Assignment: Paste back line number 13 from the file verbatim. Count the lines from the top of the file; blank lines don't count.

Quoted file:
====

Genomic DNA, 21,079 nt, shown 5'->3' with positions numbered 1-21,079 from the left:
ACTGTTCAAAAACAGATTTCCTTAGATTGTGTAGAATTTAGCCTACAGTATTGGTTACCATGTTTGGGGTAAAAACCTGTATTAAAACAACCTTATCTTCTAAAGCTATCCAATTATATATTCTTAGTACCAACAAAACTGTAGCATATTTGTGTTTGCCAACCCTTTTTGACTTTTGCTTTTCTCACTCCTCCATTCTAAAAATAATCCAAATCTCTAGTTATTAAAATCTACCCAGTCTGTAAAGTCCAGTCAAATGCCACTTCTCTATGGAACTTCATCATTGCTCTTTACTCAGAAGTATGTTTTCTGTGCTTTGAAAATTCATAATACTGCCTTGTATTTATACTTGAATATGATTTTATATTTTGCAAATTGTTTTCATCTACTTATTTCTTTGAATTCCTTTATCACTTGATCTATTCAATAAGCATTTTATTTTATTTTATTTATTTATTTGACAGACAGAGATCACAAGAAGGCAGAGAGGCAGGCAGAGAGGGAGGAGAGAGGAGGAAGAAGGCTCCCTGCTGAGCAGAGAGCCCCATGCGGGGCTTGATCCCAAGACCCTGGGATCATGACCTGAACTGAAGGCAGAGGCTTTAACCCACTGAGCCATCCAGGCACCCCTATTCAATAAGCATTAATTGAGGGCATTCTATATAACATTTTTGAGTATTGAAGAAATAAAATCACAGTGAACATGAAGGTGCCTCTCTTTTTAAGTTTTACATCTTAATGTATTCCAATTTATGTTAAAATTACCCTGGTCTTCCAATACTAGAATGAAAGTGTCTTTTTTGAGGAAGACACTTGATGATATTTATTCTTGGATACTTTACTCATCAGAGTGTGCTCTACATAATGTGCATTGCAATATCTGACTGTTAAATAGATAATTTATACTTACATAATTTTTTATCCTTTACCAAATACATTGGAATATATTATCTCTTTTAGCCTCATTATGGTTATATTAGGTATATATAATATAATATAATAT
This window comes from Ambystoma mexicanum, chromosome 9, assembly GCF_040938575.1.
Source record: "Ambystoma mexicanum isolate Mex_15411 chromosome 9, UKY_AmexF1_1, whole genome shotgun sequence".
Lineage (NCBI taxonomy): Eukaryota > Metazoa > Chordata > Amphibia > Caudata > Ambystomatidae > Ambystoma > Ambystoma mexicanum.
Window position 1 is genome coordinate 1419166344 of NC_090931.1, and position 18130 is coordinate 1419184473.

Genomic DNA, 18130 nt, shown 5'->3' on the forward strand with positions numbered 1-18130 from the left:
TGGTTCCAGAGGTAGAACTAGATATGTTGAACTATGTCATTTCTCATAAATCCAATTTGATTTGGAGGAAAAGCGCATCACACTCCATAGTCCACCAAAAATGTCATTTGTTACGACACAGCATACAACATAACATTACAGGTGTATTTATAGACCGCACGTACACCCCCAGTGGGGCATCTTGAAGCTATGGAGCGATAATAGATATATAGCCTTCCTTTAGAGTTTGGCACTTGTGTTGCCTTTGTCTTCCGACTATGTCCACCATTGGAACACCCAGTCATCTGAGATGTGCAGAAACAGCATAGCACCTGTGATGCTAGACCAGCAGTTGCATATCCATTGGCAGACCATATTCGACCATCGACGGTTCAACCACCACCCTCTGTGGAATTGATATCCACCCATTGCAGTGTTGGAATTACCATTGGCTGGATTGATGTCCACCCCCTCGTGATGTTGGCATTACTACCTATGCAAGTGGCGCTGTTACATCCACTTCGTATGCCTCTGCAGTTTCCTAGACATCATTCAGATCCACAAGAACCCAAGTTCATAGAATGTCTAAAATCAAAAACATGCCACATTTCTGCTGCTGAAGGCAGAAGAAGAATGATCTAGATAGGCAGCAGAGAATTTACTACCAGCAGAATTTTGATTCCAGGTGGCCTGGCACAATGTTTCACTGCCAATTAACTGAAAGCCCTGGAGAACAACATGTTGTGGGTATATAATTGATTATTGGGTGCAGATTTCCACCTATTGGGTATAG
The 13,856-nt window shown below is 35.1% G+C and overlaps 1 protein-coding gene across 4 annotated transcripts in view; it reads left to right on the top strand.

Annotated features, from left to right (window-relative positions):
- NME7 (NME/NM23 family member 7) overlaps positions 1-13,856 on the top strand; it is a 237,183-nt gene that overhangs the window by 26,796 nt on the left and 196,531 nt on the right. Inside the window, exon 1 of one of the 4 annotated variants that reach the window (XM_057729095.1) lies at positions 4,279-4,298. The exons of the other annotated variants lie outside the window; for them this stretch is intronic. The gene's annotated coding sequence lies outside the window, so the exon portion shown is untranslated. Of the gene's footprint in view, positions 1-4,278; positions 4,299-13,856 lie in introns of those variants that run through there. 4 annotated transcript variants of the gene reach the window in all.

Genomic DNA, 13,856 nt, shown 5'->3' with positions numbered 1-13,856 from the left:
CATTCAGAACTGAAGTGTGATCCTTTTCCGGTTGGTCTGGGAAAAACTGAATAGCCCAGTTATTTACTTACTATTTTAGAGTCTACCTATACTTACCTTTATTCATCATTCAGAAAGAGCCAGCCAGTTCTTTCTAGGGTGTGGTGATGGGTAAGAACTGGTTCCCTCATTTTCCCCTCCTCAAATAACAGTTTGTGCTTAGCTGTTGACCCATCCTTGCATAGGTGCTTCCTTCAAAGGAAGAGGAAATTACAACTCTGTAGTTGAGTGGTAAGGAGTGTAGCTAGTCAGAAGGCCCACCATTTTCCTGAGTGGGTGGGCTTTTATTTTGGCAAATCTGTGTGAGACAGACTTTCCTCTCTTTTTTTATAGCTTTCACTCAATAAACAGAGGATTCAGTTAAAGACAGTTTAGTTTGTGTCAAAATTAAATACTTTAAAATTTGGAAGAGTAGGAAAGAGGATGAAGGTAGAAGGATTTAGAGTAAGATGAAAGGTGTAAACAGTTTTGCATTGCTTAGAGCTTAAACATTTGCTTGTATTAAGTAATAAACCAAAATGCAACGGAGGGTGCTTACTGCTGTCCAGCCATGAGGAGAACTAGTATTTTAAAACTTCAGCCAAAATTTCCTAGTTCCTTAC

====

CATTCAGAACTGAAGTGTGATCCTTTTCCGGTTGGTCTGGGAAAAACTGAATAGCCCAGTTATTTACTTACTATTTTAGAGTCTACCTATACTTACCTTTATTCATCATTCAGAAAGAGCCAGCCAGTTCTTTCTAGGGTGTGGTGATGGGTAAGAACTGGTTCCCTCATTTTCCCCTCCTCAAATAACAGTTTGTGCTTAGCTGTTGACCCATCCTTGCATAGGTGCTTCCTTCAAAGGAAGAGGAAATTACAACTCTGTAGTTGAGTGGTAAGGAGTGTAGCTAGTCAGAAGGCCCACCATTTTCCTGAGTGGGTGGGCTTTTATTTTGGCAAATCTGTGTGAGACAGACTTTCCTCTCTTTTTTTATAGCTTTCACTCAATAAACAGAGGATTCAGTTAAAGACAGTTTAGTTTGTGTCAAAATTAAATACTTTAAAATTTGGAAGAGTAGGAAAGAGGATGAAGGTAGAAGGATTTAGAGTAAGATGAAAGGTGTAAACAGTTTTGCATTGCTTAGAGCTTAAACATTTGCTTGTATTAAGTAATAAACCAAAATGCAACGGAGGGTGCTTACTGCTGTCCAGCCATGAGGAGAACTAGTATTTTAAAACTTCAGCCAAAATTTCCTAGTTCCTTAC